Keanu Reeves is having a most excellent summer. Shortly after the pulpy sci-fi dud Replicas drifted through American theaters barely noticed, like a silent fart, Reeves has bounced back into audiences’ good graces with a triple onslaught of well-loved features. Between his starring roles in the increasingly popular action series John Wick 3 and his bit-part stunt-casting in Toy Story 4 & the straight-to-Netflix romcom Always Be My Maybe, it’s been a veritable Summer of Keanu. An actor that was one widely derided as being a one-note, rangeless goofball (especially in his earliest castings in period dramas) is finally getting his due as a loveable, enigmatic screen presence that’s been putting in great work in risky projects for three decades now – an action star of the people.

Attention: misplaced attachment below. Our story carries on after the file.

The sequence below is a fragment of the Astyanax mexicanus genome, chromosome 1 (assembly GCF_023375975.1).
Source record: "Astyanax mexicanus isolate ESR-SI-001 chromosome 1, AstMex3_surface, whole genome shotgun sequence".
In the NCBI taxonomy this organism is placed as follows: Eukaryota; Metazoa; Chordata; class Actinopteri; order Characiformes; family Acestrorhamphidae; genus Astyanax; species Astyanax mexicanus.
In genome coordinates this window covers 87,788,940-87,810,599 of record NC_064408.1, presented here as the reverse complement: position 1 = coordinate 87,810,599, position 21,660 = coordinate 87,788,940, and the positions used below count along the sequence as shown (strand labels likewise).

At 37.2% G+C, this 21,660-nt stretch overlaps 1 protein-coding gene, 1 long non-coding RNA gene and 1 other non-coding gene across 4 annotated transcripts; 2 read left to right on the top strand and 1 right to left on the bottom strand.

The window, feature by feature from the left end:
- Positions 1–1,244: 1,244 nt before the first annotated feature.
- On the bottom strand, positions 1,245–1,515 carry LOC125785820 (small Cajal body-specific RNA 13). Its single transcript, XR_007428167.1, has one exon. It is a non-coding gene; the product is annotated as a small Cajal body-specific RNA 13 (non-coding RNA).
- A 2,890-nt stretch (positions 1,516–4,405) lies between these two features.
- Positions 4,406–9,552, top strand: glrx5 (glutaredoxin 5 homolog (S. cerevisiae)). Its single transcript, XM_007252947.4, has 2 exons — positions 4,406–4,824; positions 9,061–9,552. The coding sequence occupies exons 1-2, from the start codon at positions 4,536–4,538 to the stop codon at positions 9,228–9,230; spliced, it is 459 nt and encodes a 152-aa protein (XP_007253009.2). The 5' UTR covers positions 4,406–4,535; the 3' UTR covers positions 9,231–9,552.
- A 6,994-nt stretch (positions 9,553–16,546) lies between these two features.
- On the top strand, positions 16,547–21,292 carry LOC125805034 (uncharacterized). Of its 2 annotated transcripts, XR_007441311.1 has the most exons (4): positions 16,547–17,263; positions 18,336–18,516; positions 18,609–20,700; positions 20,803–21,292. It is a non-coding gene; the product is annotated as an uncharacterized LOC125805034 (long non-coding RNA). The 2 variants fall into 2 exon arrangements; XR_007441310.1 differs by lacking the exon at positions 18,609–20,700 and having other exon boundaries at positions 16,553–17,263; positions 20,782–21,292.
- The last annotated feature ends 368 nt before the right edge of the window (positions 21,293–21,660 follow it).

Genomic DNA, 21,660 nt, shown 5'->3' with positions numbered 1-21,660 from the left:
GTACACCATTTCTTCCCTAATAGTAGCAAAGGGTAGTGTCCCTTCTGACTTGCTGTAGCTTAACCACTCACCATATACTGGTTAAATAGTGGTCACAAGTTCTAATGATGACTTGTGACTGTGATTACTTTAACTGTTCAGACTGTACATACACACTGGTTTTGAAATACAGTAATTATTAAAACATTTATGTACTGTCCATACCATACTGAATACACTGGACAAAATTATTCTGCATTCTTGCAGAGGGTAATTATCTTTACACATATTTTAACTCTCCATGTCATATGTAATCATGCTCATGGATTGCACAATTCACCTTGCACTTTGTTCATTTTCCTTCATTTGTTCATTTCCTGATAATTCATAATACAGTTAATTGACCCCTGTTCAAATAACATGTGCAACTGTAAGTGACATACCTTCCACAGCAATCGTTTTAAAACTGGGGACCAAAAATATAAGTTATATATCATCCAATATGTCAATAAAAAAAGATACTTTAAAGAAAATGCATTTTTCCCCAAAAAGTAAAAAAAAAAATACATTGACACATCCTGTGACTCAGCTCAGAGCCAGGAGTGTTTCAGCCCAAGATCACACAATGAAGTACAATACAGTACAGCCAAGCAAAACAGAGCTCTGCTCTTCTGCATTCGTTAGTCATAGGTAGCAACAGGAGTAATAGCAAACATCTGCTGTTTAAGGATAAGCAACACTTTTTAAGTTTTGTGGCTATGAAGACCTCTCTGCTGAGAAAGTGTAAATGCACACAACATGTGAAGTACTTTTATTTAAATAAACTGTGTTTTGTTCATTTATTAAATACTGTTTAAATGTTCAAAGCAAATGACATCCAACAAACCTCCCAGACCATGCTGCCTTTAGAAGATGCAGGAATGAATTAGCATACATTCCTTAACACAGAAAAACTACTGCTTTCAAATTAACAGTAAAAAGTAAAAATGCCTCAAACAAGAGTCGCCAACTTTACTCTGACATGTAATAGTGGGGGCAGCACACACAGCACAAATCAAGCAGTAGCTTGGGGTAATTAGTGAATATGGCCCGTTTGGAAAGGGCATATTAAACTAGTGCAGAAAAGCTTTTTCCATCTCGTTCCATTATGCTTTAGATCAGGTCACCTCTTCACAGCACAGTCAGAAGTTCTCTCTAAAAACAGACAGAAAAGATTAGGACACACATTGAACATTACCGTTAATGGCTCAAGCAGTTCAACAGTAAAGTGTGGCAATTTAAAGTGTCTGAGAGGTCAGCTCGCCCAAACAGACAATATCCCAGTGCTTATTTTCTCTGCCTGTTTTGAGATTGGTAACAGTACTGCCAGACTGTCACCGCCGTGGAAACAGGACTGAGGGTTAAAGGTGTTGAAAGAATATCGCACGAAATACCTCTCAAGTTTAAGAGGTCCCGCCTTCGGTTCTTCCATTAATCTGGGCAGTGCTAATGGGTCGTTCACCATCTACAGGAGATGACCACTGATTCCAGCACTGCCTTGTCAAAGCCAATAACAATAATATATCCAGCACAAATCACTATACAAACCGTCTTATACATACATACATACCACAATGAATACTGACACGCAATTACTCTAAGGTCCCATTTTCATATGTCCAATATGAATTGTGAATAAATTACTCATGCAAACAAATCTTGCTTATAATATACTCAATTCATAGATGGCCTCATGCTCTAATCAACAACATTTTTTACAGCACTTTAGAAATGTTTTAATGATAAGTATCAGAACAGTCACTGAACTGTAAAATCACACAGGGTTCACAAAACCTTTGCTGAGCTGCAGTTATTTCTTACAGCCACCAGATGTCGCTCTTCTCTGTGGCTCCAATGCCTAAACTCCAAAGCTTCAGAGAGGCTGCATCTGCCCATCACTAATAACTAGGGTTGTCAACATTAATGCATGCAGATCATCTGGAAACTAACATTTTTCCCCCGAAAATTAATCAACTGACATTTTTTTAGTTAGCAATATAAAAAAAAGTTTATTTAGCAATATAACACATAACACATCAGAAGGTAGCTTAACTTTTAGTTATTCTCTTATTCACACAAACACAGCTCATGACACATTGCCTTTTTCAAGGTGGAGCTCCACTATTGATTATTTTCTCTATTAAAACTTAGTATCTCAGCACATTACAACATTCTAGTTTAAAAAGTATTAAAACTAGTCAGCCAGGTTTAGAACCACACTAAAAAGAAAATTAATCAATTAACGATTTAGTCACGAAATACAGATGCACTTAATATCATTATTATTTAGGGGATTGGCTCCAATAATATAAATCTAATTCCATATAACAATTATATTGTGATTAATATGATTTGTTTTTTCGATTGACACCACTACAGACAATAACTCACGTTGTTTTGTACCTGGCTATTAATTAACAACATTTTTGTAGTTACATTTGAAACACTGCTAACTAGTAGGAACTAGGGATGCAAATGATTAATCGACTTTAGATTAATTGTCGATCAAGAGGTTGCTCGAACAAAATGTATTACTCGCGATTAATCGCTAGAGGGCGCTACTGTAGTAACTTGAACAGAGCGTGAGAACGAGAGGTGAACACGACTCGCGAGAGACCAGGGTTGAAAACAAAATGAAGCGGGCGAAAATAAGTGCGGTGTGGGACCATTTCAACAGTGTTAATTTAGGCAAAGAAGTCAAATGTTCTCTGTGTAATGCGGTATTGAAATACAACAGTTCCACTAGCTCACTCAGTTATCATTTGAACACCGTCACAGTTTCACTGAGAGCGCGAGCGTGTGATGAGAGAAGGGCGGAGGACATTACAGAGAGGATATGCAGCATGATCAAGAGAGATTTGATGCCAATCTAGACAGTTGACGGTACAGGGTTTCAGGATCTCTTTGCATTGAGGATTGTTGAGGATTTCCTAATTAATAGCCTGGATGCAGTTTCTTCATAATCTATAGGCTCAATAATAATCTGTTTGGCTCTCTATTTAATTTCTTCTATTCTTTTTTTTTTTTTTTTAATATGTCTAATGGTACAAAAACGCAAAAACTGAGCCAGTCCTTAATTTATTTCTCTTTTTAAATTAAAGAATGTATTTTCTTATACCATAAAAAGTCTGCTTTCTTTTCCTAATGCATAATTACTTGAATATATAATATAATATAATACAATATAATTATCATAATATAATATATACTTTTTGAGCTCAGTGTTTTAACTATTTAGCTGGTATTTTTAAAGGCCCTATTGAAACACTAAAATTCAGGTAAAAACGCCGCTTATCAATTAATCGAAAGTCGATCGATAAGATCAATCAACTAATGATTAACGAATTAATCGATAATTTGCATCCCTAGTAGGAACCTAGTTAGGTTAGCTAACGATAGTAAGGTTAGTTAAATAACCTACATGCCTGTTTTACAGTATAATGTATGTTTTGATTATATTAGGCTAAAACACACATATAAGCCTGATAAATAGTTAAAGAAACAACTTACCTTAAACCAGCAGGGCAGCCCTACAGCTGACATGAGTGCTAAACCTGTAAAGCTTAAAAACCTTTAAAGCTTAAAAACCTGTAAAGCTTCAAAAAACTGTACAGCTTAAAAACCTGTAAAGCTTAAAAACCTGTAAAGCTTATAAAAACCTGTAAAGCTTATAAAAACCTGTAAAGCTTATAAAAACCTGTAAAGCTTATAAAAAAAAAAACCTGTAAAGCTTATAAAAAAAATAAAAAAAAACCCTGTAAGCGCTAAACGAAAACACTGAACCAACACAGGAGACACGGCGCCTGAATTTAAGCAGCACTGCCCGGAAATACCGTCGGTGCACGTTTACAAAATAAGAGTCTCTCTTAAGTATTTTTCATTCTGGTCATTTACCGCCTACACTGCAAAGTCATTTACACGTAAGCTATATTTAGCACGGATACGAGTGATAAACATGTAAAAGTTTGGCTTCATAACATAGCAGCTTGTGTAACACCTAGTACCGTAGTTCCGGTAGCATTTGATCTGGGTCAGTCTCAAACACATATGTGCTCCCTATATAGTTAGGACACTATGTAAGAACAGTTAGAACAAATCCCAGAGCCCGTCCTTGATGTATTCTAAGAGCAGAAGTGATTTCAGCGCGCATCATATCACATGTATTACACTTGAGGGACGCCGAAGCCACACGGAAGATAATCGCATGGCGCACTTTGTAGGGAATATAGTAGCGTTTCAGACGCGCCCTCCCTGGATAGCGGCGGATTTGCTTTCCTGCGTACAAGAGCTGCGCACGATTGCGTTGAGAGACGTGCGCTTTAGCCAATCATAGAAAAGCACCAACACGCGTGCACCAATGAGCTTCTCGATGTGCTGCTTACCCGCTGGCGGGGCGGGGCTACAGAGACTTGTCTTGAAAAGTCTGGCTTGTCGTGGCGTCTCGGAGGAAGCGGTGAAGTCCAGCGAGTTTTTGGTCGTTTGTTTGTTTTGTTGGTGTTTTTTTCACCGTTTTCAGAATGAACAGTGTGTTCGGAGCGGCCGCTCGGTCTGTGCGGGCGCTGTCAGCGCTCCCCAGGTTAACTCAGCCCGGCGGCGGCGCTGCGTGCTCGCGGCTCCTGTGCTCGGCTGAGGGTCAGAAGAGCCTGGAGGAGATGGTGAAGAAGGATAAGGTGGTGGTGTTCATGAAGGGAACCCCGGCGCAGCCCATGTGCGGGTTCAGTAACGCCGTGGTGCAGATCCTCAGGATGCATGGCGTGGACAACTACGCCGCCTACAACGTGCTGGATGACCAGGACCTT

All of this Keanu love has spilled over from adoration of his work into a rhapsodic appreciation of his real-life persona. This is the year Keanu was officially declared to be The Internet’s Boyfriend, with unusually positive online warmth expressed for how often he works with female directors, how respectful he is of women’s personal space during photo ops, and his loyalty to his martial arts collaborators from his earliest days as an action star. Whatever affection we felt for the endlessly watchable goofball in the relatively ancient days of the Sad Keanu meme has now built to a raging forest fire of online lust & obsession, to the point where we’re even intently listening to his personal philosophy on Death & The Afterlife. You can feel it here locally too, where set photos of a (newly beardless) Keanu during local shoots for Bill & Ted Face the Music has people vibrating with pure love for him (when not concerned about his safety running around in the New Orleans summer heat).